Olivia Wein is Staff Attorney at the National Consumer Law Center. She is the Lead Telecom Project Attorney specializing in low-income consumer access to telecommunications, energy and utility service. She represents the interests of low-income consumers at the Federal Communications Commission, US Department of Health and Human Services, US Department of Energy and other federal agencies and state utility commissions. She serves on the Board of Directors for the Universal Service Administrative Company; as a member of the FCC’s Consumer Advisory Committee and co-chair of the Universal Services Working Group; as a member of the Leadership Conference on Civil and Human Rights Media and Telecom Task Force.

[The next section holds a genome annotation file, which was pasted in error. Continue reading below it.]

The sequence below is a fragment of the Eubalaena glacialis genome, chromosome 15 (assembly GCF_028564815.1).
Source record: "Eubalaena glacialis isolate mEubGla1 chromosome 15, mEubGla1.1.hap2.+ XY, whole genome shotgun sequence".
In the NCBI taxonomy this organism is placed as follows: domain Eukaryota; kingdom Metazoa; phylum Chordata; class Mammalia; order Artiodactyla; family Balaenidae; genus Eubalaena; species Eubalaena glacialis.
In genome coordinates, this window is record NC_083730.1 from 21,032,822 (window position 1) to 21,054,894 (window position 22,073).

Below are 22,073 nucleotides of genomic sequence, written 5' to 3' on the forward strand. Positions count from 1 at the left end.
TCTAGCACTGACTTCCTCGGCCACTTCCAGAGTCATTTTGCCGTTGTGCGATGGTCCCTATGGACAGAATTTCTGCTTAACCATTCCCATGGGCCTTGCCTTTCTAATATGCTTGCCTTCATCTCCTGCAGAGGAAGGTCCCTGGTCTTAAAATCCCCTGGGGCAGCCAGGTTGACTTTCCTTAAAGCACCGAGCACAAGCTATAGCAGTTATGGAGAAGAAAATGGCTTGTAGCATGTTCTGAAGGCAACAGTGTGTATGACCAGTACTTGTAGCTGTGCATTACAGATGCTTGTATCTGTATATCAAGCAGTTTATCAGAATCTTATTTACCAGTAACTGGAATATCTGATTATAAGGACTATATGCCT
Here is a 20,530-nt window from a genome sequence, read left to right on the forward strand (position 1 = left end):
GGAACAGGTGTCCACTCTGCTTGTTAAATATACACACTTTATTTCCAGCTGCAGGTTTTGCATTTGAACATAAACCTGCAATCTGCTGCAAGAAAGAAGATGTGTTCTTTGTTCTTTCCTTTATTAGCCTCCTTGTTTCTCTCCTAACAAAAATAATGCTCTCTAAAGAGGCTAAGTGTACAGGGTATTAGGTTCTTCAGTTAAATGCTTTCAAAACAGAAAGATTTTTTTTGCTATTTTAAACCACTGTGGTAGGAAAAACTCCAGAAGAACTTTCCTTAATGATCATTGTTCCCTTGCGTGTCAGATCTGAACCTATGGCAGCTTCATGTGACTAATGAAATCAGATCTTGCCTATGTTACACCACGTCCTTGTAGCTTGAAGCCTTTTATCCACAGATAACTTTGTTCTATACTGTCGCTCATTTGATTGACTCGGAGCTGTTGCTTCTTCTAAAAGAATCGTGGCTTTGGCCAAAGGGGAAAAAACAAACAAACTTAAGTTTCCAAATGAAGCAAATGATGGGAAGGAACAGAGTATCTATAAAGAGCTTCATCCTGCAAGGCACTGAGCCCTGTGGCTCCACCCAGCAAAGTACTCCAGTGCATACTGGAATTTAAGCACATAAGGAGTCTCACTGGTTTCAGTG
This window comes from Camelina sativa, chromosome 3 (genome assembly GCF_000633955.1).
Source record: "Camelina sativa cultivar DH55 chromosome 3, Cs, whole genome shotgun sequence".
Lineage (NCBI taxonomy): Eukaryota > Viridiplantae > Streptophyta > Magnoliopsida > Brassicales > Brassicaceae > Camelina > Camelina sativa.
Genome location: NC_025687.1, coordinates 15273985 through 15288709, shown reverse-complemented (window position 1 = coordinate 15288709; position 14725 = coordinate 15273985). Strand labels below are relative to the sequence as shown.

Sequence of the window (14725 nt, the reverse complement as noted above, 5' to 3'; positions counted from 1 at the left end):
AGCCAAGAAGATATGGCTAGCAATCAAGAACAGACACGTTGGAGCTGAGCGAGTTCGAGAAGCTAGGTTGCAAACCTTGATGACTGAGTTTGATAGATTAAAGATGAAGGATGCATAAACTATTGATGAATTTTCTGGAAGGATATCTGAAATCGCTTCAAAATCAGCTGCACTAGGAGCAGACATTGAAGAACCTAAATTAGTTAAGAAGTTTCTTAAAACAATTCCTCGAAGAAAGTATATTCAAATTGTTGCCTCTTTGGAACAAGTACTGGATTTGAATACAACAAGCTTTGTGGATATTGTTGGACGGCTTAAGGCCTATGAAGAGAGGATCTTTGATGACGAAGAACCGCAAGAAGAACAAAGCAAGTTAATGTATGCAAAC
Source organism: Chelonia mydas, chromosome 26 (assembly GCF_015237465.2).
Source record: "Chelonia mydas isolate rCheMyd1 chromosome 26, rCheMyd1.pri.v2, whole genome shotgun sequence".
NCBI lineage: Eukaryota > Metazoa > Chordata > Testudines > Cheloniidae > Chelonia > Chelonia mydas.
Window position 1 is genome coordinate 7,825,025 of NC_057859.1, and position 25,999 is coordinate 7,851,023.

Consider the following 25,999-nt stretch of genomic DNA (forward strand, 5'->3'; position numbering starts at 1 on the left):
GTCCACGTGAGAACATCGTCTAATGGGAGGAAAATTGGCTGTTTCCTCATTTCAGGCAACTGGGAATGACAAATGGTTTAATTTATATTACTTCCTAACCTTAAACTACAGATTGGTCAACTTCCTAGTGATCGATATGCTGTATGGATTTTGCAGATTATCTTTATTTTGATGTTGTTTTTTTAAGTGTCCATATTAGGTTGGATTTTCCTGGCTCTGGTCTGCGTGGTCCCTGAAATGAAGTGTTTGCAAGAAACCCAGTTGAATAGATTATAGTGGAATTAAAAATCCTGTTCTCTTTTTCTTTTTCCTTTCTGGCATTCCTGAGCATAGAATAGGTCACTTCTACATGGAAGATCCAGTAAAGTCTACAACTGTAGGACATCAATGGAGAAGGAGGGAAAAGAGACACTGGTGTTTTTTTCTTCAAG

Dr. Glenn Woroch
Dr. Glenn Woroch is Chief Economist at the Federal Communications Commission. He is Adjunct Professor Emeritus of Economics at the University of California, Berkeley and is an internationally recognized expert in the economics of the telecommunications industry. He has served as a consultant to governments and the private sector on a wide range of telecommunications issues. For many years, he was the Executive Director of the Center for Research on Telecommunications Policy, a research unit in the UC Berkeley Haas School of Business, and taught microeconomics, industrial organization, and econometrics. He has published articles on industrial organization, regulation, antitrust, and intellectual property and was a founding member of the International Telecommunications Society.